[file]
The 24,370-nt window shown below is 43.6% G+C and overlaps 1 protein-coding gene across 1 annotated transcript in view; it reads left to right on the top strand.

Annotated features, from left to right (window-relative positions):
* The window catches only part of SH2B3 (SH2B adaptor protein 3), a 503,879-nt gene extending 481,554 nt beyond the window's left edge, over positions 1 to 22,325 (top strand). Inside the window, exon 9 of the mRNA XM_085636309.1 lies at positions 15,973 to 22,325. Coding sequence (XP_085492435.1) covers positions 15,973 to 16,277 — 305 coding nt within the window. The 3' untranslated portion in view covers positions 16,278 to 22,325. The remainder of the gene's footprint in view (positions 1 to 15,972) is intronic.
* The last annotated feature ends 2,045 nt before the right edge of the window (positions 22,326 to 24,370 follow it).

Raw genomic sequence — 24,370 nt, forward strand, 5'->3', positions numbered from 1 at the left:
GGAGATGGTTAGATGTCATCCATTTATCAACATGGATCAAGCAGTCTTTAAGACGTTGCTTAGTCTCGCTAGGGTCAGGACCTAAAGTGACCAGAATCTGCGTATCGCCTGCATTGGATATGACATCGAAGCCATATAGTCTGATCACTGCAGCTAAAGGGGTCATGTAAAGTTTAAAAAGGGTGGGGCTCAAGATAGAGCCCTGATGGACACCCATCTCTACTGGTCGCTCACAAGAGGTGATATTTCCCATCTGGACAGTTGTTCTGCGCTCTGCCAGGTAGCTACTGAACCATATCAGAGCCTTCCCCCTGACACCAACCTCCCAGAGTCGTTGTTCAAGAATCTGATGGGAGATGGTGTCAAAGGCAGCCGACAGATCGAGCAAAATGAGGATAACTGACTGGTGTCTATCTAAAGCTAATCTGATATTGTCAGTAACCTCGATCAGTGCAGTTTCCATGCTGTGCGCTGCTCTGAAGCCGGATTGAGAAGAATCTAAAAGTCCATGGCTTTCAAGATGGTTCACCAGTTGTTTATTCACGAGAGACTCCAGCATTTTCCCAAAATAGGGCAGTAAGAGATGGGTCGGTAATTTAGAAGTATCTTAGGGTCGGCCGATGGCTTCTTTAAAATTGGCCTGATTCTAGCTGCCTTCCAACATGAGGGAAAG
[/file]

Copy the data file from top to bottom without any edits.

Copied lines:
The 24,370-nt window shown below is 43.6% G+C and overlaps 1 protein-coding gene across 1 annotated transcript in view; it reads left to right on the top strand.

Annotated features, from left to right (window-relative positions):
* The window catches only part of SH2B3 (SH2B adaptor protein 3), a 503,879-nt gene extending 481,554 nt beyond the window's left edge, over positions 1 to 22,325 (top strand). Inside the window, exon 9 of the mRNA XM_085636309.1 lies at positions 15,973 to 22,325. Coding sequence (XP_085492435.1) covers positions 15,973 to 16,277 — 305 coding nt within the window. The 3' untranslated portion in view covers positions 16,278 to 22,325. The remainder of the gene's footprint in view (positions 1 to 15,972) is intronic.
* The last annotated feature ends 2,045 nt before the right edge of the window (positions 22,326 to 24,370 follow it).

Raw genomic sequence — 24,370 nt, forward strand, 5'->3', positions numbered from 1 at the left:
GGAGATGGTTAGATGTCATCCATTTATCAACATGGATCAAGCAGTCTTTAAGACGTTGCTTAGTCTCGCTAGGGTCAGGACCTAAAGTGACCAGAATCTGCGTATCGCCTGCATTGGATATGACATCGAAGCCATATAGTCTGATCACTGCAGCTAAAGGGGTCATGTAAAGTTTAAAAAGGGTGGGGCTCAAGATAGAGCCCTGATGGACACCCATCTCTACTGGTCGCTCACAAGAGGTGATATTTCCCATCTGGACAGTTGTTCTGCGCTCTGCCAGGTAGCTACTGAACCATATCAGAGCCTTCCCCCTGACACCAACCTCCCAGAGTCGTTGTTCAAGAATCTGATGGGAGATGGTGTCAAAGGCAGCCGACAGATCGAGCAAAATGAGGATAACTGACTGGTGTCTATCTAAAGCTAATCTGATATTGTCAGTAACCTCGATCAGTGCAGTTTCCATGCTGTGCGCTGCTCTGAAGCCGGATTGAGAAGAATCTAAAAGTCCATGGCTTTCAAGATGGTTCACCAGTTGTTTATTCACGAGAGACTCCAGCATTTTCCCAAAATAGGGCAGTAAGAGATGGGTCGGTAATTTAGAAGTATCTTAGGGTCGGCCGATGGCTTCTTTAAAATTGGCCTGATTCTAGCTGCCTTCCAACATGAGGGAAAG